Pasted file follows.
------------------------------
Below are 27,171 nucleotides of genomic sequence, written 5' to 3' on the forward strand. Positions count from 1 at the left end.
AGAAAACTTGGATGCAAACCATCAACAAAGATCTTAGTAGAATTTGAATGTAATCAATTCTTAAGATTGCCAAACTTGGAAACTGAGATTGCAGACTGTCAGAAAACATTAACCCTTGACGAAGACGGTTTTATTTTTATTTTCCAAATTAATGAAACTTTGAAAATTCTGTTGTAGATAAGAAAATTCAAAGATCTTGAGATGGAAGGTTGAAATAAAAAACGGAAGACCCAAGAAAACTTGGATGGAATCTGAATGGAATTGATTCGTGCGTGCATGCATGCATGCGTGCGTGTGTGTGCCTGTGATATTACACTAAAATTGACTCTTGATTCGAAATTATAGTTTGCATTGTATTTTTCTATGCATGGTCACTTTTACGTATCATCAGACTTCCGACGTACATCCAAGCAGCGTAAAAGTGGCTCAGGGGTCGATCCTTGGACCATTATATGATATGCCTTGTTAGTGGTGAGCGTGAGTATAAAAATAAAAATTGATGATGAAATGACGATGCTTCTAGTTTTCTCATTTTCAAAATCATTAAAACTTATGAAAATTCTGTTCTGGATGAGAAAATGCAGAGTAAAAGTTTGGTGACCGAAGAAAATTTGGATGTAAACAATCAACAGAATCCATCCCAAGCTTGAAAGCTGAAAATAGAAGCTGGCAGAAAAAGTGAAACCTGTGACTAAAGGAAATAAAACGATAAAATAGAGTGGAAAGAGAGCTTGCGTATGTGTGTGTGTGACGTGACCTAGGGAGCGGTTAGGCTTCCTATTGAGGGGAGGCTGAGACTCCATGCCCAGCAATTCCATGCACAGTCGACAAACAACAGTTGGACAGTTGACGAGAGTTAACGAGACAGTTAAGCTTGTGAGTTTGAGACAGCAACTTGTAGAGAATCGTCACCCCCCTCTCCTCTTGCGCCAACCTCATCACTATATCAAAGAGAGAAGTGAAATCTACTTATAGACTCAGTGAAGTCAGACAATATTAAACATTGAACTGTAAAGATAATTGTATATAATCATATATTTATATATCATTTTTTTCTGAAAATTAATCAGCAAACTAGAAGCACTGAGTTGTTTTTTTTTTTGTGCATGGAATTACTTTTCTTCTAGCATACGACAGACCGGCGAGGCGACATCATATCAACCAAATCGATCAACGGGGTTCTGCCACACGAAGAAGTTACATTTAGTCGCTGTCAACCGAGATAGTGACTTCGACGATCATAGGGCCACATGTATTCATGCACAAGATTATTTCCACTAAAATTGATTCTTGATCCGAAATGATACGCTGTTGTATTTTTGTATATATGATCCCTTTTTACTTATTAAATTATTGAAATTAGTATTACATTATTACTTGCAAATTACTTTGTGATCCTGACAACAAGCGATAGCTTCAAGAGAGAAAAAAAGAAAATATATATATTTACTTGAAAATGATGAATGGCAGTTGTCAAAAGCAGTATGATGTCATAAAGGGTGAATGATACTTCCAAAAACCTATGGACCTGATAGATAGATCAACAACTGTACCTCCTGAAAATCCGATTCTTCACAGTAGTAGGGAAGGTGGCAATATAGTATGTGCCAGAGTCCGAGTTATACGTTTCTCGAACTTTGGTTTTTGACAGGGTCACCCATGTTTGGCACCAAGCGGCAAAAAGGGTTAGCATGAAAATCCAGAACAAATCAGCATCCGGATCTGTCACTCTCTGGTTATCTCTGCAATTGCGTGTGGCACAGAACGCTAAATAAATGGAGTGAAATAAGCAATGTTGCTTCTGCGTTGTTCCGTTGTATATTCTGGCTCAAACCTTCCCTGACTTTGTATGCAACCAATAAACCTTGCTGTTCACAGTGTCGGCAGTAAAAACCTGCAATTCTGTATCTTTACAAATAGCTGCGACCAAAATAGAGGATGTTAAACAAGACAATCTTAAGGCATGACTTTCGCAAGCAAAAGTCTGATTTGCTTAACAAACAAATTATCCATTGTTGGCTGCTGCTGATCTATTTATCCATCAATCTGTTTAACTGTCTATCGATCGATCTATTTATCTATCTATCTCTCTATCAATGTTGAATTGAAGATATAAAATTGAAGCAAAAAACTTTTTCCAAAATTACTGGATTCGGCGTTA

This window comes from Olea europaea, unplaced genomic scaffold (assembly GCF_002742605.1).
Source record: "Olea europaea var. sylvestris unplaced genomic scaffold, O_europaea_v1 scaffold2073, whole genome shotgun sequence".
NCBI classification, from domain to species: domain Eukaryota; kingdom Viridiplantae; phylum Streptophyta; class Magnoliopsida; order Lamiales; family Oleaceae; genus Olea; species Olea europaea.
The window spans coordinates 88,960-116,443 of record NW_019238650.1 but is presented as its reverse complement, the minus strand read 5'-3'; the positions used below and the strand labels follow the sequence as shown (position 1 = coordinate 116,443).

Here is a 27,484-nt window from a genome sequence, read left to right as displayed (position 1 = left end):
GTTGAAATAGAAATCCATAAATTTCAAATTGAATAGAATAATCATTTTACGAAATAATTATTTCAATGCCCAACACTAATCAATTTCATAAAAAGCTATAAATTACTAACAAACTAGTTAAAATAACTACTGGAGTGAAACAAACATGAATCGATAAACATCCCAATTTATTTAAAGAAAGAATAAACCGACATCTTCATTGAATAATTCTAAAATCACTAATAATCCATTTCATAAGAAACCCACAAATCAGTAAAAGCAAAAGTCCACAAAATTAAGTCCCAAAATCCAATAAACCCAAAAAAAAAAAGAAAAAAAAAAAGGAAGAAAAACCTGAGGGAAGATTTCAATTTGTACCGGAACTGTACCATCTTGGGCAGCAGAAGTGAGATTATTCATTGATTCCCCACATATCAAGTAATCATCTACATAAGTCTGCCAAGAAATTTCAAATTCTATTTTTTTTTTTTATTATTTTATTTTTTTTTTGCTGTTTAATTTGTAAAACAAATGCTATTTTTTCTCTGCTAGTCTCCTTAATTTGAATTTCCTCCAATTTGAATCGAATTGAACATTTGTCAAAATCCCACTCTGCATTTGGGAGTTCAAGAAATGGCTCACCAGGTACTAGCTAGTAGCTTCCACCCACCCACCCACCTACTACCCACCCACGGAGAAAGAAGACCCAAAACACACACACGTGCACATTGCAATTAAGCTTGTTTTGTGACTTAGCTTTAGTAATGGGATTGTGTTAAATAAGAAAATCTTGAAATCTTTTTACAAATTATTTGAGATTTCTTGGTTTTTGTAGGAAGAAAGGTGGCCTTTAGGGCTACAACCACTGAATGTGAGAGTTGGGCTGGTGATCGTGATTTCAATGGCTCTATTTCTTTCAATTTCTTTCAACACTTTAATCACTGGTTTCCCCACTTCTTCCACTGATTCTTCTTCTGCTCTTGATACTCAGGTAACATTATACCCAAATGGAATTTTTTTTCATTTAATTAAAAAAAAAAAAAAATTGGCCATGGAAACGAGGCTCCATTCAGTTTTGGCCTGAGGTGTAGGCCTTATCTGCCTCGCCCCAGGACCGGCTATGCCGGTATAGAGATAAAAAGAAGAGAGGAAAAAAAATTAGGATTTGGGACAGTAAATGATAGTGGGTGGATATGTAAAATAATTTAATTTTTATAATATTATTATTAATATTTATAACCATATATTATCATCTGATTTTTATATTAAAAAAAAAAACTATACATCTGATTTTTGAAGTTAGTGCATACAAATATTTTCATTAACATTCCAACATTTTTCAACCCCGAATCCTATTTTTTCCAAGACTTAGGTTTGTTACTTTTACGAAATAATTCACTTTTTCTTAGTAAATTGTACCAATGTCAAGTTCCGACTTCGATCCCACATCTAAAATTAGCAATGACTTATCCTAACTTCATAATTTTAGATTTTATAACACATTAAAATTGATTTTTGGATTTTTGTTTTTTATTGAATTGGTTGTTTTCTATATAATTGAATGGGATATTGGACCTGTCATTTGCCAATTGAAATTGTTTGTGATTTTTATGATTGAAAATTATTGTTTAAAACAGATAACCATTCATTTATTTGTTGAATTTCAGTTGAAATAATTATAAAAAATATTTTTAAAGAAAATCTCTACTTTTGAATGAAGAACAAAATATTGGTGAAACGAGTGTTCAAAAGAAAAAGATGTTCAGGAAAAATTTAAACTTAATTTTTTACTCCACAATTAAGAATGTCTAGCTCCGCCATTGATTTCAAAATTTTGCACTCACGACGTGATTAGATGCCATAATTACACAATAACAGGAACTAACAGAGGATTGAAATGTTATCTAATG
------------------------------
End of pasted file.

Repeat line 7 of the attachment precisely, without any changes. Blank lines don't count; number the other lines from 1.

Here is a 27,484-nt window from a genome sequence, read left to right as displayed (position 1 = left end):